|Name of Health Department/Agency:
||Wisconsin Department of Health
||Vaccine Planning and Administration
||Decision-making Process to Expand H1N1 Vaccination Beyond ACIP Target Groups
|Description of Issue(s):
Wisconsin’s H1N1 vaccination program is a joint effort between the immunization and preparedness sections of the state health department. This partnership has been useful since the state started its vaccination program in mid-October. At the onset of planning, state officials intended to work with the full ACIP recommendations. However, because initial supplies were too limited to meet the demand, state officials decided to prioritize vaccine for the ACIP priority subgroups (starting October 21).
|Actions taken to address the issue(s):
||On November 19, vaccination efforts were expanded to include individuals aged 19-64 with chronic medical conditions. This expansion was considered to be especially important due to the higher hospitalization rates in this group. Once supplies increased, Wisconsin expanded their prioritization to include all ACIP target groups.
Wisconsin sent two surveys one to public providers (e.g. local health departments) and another to private providers. The provider surveys asked the following questions
- Did the provider receive some of their vaccine?
- What region of the state do they serve?
- Were they holding onto their vaccine for any reason?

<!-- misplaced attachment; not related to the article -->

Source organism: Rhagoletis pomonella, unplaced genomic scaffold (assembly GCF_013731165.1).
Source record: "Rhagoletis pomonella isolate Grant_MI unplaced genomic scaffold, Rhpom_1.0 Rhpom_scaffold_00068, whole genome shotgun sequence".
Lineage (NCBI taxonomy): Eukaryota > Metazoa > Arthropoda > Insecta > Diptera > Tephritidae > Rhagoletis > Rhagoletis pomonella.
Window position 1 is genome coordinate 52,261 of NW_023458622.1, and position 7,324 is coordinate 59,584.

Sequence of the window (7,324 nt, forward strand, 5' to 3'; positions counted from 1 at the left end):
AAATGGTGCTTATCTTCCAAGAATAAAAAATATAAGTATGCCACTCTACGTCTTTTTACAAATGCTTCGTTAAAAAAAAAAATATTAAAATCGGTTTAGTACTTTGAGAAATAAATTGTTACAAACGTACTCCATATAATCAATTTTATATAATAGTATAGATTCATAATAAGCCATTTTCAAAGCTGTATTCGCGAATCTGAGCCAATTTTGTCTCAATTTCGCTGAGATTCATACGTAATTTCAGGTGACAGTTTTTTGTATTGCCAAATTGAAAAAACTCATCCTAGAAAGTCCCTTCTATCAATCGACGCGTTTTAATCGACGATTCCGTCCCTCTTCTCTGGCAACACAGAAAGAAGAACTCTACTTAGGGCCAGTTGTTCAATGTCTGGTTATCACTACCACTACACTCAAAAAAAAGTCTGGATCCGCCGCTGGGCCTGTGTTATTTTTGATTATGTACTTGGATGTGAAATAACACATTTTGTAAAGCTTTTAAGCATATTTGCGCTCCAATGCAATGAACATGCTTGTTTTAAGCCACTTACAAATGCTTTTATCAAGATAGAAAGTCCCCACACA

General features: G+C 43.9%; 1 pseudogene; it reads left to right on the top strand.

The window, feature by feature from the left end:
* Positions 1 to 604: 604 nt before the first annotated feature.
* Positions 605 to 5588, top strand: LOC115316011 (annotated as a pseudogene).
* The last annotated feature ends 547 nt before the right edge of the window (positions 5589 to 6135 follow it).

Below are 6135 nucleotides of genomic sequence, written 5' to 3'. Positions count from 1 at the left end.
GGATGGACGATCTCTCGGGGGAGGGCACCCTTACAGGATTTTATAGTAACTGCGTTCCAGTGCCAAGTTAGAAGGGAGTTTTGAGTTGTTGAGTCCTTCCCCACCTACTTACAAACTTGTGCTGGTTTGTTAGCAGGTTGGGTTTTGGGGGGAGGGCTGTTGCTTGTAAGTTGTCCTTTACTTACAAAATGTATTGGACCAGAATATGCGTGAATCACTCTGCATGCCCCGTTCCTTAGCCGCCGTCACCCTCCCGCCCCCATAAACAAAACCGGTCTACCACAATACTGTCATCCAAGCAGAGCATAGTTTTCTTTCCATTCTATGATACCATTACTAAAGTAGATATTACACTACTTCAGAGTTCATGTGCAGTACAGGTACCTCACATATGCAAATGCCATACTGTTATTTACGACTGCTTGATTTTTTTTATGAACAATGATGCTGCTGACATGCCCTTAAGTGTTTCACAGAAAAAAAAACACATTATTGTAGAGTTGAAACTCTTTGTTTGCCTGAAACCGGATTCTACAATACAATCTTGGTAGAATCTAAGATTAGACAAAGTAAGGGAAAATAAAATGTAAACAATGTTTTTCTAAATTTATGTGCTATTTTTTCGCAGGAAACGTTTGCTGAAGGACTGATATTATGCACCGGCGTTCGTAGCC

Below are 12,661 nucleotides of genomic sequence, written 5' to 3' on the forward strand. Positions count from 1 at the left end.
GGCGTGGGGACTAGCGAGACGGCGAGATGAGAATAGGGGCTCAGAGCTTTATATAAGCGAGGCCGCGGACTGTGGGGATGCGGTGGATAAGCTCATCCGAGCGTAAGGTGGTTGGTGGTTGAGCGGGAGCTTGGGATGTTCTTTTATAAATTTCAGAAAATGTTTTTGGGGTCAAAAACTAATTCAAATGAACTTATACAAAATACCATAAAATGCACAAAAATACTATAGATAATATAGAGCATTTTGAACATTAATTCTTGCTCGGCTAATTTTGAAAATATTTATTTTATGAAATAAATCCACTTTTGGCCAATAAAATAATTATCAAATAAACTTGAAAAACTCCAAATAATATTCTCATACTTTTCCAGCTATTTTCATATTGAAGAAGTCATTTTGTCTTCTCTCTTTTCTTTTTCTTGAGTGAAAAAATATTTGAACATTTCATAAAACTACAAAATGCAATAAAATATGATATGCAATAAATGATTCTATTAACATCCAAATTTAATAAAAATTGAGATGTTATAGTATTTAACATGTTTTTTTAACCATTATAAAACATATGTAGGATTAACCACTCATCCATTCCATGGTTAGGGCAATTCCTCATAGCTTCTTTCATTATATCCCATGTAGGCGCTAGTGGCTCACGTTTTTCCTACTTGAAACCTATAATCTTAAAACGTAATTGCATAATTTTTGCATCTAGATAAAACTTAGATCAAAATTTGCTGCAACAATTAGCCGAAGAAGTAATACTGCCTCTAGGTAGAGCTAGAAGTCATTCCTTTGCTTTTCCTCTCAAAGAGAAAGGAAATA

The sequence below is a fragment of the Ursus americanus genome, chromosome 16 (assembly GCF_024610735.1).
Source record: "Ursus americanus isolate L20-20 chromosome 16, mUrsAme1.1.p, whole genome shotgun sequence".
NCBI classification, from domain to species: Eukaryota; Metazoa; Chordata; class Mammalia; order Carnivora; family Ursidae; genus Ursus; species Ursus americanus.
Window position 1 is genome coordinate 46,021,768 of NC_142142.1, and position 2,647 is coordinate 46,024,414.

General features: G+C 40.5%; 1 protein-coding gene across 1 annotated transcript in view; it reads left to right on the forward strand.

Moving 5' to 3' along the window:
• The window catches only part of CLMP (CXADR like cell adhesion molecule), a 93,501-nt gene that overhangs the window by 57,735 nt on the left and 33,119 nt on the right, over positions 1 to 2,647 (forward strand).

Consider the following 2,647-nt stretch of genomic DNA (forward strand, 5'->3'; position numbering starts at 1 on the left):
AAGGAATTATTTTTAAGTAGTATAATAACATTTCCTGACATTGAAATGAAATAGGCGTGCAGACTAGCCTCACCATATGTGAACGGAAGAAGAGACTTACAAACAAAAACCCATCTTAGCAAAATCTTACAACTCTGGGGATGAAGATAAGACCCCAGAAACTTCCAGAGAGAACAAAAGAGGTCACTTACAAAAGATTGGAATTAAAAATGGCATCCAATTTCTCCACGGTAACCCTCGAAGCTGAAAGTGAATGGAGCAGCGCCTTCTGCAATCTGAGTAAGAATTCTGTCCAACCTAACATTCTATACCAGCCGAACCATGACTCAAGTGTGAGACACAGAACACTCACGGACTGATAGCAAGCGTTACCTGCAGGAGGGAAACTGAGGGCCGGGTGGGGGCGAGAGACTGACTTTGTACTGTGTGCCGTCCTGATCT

- How many (number) of doses have they administered to date?
- Do they have sufficient vaccine on hand to hold clinics?
- For public providers, what efforts have they done to reach members of high risk subgroups other than holding community-based clinics? (For example, have you been targeting pregnant women via WIC programs, prenatal visits, office visits, school-located vaccination clinics?)
- Did the providers feel their current supply of vaccine provided them with enough vaccine to cover the full ACIP list of target groups?
- When did they think they would be able to start immunizing those groups?
Surprisingly local health departments felt they had enough vaccine to open their clinics to additional target groups. The private providers were not as confident that they had sufficient supplies to do this. At this time, vaccine was allocated 50% to public providers and 50% to private providers. Wisconsin decided to push a larger proportion of the allocation to private providers to vaccinate their populations (e.g. ACIP subgroups) before expanding their campaign to the target groups.
|Outcomes that resulted from actions taken:
||Wisconsin is considering the same factors in expanding the campaign from target groups to the general public (e.g. all eligible populations). Anecdotally, Wisconsin is hearing from providers that demand is beginning to wane and probably will drop off after Christmas (much as demand for seasonal vaccine drops). Wisconsin is considering expanding to the general population around this time, and they are currently in contact with their providers who still feel they do not have sufficient quantities to meet their demand. The key question is when to pull the trigger. Wisconsin used the survey and was satisfied with the level of response from both public and private providers.
Using a provider survey was an effective method for Wisconsin to assess when to expand vaccination to additional groups.